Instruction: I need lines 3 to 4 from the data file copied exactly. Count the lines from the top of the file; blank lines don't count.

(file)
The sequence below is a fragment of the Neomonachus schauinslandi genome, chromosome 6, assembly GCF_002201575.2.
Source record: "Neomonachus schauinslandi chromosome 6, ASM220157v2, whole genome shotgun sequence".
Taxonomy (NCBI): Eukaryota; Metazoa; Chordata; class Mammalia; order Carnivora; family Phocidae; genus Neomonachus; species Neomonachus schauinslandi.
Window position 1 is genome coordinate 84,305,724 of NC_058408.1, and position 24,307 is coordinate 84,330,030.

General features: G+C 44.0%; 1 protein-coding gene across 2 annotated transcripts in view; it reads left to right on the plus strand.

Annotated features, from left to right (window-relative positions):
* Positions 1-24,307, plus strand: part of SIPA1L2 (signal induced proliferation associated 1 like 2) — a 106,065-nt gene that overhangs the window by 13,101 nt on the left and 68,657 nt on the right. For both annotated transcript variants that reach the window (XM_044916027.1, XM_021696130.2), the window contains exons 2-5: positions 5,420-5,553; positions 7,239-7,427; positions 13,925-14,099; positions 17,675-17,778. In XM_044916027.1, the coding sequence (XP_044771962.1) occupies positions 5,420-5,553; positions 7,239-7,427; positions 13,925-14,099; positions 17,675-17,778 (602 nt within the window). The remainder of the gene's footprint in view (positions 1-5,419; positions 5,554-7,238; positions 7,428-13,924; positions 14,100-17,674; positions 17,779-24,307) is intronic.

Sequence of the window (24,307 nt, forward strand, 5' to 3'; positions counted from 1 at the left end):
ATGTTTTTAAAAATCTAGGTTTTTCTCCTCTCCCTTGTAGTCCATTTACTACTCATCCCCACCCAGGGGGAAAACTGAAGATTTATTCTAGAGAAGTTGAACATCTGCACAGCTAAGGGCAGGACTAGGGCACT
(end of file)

Taxonomy (NCBI): Eukaryota; Metazoa; Chordata; class Mammalia; order Carnivora; family Phocidae; genus Neomonachus; species Neomonachus schauinslandi.
Window position 1 is genome coordinate 84,305,724 of NC_058408.1, and position 24,307 is coordinate 84,330,030.